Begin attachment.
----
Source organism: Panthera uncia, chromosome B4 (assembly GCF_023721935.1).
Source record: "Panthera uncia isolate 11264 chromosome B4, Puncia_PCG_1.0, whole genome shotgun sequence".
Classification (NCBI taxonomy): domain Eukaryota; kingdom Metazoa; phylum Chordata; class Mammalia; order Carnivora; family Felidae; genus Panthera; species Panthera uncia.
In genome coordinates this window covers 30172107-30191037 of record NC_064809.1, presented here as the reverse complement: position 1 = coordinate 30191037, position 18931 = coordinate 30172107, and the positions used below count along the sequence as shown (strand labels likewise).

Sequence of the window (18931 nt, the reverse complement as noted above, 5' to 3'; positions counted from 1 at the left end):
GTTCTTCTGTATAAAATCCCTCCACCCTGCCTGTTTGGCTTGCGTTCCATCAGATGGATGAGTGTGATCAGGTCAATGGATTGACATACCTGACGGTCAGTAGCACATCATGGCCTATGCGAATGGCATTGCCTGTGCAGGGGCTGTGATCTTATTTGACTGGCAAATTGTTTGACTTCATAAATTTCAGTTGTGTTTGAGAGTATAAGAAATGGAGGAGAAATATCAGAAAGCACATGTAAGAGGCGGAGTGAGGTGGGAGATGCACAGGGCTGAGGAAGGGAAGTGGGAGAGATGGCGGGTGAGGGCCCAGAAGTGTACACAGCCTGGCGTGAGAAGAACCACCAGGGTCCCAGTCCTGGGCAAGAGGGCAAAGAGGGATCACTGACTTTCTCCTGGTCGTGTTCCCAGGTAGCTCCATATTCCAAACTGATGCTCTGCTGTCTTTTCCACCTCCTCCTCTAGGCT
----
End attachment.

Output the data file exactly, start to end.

Source organism: Panthera uncia, chromosome B4 (assembly GCF_023721935.1).
Source record: "Panthera uncia isolate 11264 chromosome B4, Puncia_PCG_1.0, whole genome shotgun sequence".
Classification (NCBI taxonomy): domain Eukaryota; kingdom Metazoa; phylum Chordata; class Mammalia; order Carnivora; family Felidae; genus Panthera; species Panthera uncia.
In genome coordinates this window covers 30172107-30191037 of record NC_064809.1, presented here as the reverse complement: position 1 = coordinate 30191037, position 18931 = coordinate 30172107, and the positions used below count along the sequence as shown (strand labels likewise).

Sequence of the window (18931 nt, the reverse complement as noted above, 5' to 3'; positions counted from 1 at the left end):
GTTCTTCTGTATAAAATCCCTCCACCCTGCCTGTTTGGCTTGCGTTCCATCAGATGGATGAGTGTGATCAGGTCAATGGATTGACATACCTGACGGTCAGTAGCACATCATGGCCTATGCGAATGGCATTGCCTGTGCAGGGGCTGTGATCTTATTTGACTGGCAAATTGTTTGACTTCATAAATTTCAGTTGTGTTTGAGAGTATAAGAAATGGAGGAGAAATATCAGAAAGCACATGTAAGAGGCGGAGTGAGGTGGGAGATGCACAGGGCTGAGGAAGGGAAGTGGGAGAGATGGCGGGTGAGGGCCCAGAAGTGTACACAGCCTGGCGTGAGAAGAACCACCAGGGTCCCAGTCCTGGGCAAGAGGGCAAAGAGGGATCACTGACTTTCTCCTGGTCGTGTTCCCAGGTAGCTCCATATTCCAAACTGATGCTCTGCTGTCTTTTCCACCTCCTCCTCTAGGCT